@ moshe: I hear you with respect to your workplace experience and can well understand and agree with your disillusionment and disgust. This is the exact opposite of what affirmative action was supposed to achieve. People were to be judged, not by the color of their skin but the content of their character—or level of skills in your example. What happened on your job demonstrates the truth that ignorance and injustice know no skin color.
With respect to calculators in the classroom, I did not allow their use unless and until my students demonstrated competency in basic arithmetic. I enforced the ban this way. If a student simply put down the answer to a math problem on a test or homework assignment without writing out all the steps needed to derive it, I marked it wrong and they got no credit. My students quickly saw I meant business when I demanded they prove they had learned the principle and not that they could simply manipulate a calculator.
@ mrsjones5: I am very happy to read about your children doing so well. You and your husband must be very proud of them. Their experience in Indiana was a real godsend for them when your family returned to California because a strong foundation had been laid which benefited them in all kinds of ways. And it certainly helped that you and your husband encouraged them to learn every step of the way.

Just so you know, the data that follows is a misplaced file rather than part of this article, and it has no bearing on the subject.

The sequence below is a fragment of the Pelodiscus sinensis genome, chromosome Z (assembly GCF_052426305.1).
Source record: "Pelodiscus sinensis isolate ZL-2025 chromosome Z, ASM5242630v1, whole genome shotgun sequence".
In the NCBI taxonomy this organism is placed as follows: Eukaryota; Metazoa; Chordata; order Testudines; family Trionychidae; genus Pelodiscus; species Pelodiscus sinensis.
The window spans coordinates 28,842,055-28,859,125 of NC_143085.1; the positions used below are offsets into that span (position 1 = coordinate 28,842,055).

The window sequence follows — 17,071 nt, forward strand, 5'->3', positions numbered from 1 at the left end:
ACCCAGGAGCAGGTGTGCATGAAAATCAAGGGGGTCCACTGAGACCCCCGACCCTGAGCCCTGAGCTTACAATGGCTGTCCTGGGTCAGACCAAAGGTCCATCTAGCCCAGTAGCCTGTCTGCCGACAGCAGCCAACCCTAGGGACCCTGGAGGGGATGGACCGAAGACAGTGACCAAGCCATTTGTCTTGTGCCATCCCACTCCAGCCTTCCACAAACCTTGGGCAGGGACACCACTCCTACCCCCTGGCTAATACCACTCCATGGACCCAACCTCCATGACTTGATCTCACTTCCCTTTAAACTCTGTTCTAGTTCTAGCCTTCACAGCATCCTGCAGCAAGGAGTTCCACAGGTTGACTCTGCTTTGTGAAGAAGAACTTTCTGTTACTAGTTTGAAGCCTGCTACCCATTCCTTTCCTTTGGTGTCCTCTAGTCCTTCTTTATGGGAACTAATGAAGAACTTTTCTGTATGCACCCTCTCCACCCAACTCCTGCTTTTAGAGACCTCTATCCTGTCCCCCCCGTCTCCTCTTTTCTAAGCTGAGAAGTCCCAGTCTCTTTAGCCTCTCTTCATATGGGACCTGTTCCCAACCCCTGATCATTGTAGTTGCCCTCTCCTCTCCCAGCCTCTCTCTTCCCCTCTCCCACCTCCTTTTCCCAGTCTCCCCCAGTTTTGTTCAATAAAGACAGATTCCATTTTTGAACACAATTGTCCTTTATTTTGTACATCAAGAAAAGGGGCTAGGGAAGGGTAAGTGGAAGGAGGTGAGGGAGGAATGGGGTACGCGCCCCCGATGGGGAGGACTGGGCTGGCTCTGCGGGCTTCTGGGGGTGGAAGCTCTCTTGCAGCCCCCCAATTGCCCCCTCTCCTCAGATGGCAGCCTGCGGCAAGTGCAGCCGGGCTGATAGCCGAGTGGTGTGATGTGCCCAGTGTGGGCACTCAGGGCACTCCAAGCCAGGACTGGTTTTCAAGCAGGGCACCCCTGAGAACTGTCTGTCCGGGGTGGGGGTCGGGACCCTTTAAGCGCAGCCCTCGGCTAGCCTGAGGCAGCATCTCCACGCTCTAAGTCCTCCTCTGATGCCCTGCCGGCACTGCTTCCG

@ botchtowersociety: Fortunately, there are many resources available that will enable you and your wife to continue your son’s math education at home. It can be a real challenge to involve advanced and/or gifted students in a math classroom. I still remember one boy I met as a substitute teacher who already had a grasp on number theory and he was only in sixth grade. Then there was the young freshman at another school who asked me to explain the workings of the binomial theorem. Both of these students had teachers who simply refused to take the time to answer their questions. I suspect that was because they didn’t know those answers themselves. Meeting the needs and satisfying the curiosity and drive of students like them is a challenge for a teacher, but one that benefits everyone involved.
Your father’s experience reminded me of a young woman in my honors class who was from Mongolia and had lived in America for only two years. She was one of the very best students in my class and a real joy to teach. Her dedication and energy were admirable and it was clear that she loved mathematics. But what I especially appreciated was how her presence in my class influenced the other students. They saw that if she could overcome language and cultural differences to excel, there was no reason they could not do well in the course also.